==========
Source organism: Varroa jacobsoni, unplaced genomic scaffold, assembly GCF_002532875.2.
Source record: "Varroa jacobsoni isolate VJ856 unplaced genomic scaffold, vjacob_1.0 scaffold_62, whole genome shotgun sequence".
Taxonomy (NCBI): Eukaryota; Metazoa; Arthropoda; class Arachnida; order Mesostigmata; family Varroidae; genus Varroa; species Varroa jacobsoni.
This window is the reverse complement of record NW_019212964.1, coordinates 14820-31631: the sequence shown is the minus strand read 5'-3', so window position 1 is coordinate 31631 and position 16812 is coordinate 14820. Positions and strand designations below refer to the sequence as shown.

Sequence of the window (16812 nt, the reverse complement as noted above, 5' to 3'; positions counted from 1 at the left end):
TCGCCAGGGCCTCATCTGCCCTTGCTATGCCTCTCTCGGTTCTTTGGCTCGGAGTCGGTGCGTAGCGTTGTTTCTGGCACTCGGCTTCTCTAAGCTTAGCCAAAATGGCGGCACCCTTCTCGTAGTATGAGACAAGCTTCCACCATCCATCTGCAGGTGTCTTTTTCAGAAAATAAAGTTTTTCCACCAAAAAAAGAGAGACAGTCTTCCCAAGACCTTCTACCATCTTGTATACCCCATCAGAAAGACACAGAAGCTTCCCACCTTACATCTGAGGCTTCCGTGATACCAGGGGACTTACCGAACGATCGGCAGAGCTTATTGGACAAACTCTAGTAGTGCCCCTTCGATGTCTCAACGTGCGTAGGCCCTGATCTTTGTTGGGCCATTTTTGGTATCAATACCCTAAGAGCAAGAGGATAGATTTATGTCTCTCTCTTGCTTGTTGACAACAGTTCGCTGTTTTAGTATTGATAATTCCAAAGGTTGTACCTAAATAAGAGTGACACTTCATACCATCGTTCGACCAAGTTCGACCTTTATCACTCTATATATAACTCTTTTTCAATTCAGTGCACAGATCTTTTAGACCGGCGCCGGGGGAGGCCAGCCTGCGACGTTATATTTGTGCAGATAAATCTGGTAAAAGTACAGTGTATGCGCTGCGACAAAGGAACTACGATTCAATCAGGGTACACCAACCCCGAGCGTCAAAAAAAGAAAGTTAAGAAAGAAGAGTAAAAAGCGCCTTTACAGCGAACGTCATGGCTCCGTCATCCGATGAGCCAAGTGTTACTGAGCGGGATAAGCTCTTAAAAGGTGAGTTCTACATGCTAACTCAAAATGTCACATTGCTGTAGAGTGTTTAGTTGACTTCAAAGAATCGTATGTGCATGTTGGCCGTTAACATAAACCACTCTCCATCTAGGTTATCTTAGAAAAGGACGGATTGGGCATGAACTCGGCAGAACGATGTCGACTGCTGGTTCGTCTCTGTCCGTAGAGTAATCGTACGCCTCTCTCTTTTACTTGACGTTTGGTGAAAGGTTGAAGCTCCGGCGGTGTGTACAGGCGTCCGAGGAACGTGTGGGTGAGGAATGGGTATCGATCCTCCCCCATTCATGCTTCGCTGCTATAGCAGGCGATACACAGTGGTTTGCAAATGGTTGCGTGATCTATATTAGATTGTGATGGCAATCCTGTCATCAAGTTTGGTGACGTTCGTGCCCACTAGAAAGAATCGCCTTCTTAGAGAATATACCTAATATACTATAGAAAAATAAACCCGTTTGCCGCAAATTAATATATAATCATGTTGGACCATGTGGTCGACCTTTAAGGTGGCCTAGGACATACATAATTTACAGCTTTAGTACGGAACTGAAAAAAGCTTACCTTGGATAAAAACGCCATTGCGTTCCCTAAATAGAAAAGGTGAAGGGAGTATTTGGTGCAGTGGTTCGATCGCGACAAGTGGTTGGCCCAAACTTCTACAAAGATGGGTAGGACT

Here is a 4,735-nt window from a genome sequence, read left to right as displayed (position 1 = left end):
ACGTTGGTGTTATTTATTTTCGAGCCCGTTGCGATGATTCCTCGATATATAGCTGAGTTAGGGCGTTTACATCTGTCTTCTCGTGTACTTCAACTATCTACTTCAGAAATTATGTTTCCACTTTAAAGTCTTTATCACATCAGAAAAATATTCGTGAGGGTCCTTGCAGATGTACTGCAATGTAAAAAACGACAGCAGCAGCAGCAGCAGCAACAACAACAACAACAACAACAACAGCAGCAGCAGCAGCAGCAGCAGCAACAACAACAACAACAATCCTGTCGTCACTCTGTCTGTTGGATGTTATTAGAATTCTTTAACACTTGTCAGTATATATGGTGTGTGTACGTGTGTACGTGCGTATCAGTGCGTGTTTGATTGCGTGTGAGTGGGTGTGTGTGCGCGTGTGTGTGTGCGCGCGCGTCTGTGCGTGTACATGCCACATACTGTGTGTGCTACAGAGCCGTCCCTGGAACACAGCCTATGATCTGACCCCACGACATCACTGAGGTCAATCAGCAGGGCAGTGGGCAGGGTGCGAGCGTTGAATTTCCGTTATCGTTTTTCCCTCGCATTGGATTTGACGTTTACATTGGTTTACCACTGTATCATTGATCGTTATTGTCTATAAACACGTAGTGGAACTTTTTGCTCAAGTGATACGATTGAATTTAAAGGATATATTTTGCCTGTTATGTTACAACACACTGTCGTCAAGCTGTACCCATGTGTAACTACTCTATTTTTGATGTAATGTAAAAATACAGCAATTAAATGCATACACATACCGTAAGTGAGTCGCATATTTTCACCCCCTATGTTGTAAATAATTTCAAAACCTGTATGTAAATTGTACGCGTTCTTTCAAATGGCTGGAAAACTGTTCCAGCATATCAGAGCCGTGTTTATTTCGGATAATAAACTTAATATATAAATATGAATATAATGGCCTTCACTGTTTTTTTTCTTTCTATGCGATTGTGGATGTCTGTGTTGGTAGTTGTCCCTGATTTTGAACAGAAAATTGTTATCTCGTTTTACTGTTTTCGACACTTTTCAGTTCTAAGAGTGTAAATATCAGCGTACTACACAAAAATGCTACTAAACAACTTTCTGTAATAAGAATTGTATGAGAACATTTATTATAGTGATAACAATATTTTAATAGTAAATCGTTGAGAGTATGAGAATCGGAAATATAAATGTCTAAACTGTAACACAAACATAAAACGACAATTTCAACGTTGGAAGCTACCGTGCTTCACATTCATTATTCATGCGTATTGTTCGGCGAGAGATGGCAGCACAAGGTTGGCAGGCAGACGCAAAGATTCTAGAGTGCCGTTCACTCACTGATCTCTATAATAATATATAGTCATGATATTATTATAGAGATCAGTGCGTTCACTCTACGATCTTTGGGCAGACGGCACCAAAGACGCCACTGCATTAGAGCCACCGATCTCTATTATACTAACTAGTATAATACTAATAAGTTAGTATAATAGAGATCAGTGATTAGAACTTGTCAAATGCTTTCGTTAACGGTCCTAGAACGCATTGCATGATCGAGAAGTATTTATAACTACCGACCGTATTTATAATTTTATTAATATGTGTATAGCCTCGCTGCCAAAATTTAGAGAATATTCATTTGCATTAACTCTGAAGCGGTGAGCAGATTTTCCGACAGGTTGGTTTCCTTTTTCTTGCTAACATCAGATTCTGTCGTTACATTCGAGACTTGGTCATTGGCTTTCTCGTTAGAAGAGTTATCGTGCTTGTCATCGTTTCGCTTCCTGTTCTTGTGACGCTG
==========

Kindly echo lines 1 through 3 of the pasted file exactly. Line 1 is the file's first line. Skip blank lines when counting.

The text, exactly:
Source organism: Varroa jacobsoni, unplaced genomic scaffold, assembly GCF_002532875.2.
Source record: "Varroa jacobsoni isolate VJ856 unplaced genomic scaffold, vjacob_1.0 scaffold_62, whole genome shotgun sequence".
Taxonomy (NCBI): Eukaryota; Metazoa; Arthropoda; class Arachnida; order Mesostigmata; family Varroidae; genus Varroa; species Varroa jacobsoni.